1 (888) 505-5689
The European Union is notorious for establishing strict precedents regarding Internet laws. It primarily wants other countries to follow its lead of strong punishments and secondly wants to teach tech companies that they can’t get away with unlawful business practices. These goals resulted in the latest fine against Google for its Wi-Fi data collection.
A German regulator fined Google 145,000 euros (about $189,230) for collecting Wi-Fi data as their street view cars drove around the country. According to Bloomberg, when Google’s cars crawled through Germany taking photographs they inadvertently picked up passwords, photos and other personal data. It sounds like something out of a George Orwell novel: a monopolistic corporation trolling the streets, taking private information and reading emails of clueless citizens.
Google claimed that the collection was an accident. They didn’t use the data – they didn’t even want it. They made their case to the EU, who found the security breach to be an accident, and levied an appropriate fine.
Depending on whether you’re an EU government official or a Google finance executive, the 145,000 euro fine means two totally different things. The maximum fine that Johannes Caspar, Hamburg Commissioner for Data Protection, could have levied was 150,000 euros for “negligent data protection breach.” The German government sees the fine as almost charging the maximum penalty.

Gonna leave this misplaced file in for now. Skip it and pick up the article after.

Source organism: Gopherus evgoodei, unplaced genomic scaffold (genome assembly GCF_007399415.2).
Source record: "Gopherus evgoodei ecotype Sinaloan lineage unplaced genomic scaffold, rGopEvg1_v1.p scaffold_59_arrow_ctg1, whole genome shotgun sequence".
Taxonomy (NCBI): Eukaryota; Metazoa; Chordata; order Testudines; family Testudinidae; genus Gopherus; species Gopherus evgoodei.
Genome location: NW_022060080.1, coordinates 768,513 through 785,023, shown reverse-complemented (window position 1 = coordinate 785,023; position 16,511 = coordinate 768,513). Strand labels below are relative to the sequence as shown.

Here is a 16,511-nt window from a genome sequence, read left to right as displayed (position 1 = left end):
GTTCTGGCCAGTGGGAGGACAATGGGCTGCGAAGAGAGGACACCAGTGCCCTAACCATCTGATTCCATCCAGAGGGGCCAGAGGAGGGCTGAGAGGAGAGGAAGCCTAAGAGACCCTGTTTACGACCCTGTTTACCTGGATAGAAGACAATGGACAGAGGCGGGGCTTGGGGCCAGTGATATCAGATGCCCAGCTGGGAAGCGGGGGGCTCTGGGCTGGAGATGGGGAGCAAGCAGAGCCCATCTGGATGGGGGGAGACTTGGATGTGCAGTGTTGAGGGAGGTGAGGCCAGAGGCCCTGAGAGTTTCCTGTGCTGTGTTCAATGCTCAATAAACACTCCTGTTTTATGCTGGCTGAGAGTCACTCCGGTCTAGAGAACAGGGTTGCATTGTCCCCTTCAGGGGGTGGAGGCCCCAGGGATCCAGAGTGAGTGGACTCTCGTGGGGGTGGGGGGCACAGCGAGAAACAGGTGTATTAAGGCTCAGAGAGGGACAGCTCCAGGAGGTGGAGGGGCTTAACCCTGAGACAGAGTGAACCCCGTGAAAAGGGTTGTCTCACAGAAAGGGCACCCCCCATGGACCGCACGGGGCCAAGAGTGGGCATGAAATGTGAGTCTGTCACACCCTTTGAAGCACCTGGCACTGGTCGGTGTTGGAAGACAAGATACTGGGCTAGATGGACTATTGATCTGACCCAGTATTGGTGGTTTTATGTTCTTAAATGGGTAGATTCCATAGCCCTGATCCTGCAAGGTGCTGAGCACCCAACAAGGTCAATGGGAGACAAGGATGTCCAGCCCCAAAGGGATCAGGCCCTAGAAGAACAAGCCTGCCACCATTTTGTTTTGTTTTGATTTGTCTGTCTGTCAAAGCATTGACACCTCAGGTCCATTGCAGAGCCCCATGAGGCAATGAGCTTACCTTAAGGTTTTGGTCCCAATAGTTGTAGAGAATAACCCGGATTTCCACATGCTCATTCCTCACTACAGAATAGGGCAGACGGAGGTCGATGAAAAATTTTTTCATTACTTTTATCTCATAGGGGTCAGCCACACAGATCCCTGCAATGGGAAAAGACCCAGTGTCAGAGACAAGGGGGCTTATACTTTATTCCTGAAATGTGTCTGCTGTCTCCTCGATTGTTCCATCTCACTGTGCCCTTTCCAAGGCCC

Google sees this as chump change. Their execs are apologetic, but they’re not sweating the loss of the 145K. The fine makes up 0.002 percent of their annual net profit. Google could have a good day on the stock market and make the money back. Had Casper determined that the violations were intentional, Google could have been fined up to 300K euros. That’s still not much of a dent in their $10.7 billion made in 2012. The EU is currently trying to pass a law that would fine companies up to two percent of their annual profits for data violations. This way businesses will feel the pain equally when they’re fined instead of decimating the little guy while tech giants barely feel a scratch.
Google will probably want to keep its check book out, because there are at least five other countries lining up to fine it for this data breach: France, Spain, Italy, the U.K. and the Netherlands. Even if those countries fine Google the same amount as Germany, it would barely register as a combined 0.01 total loss to the company this year.
What is the purpose of repeatedly levying fines on Internet companies? Yes, Google would rather keep the money instead of paying fines, but it doesn’t really hurt them that much. What message is the EU trying to send? Be careful with your software? Don’t accidentally steal data? It really does seem like the government is fining Google because it sees no other course of action.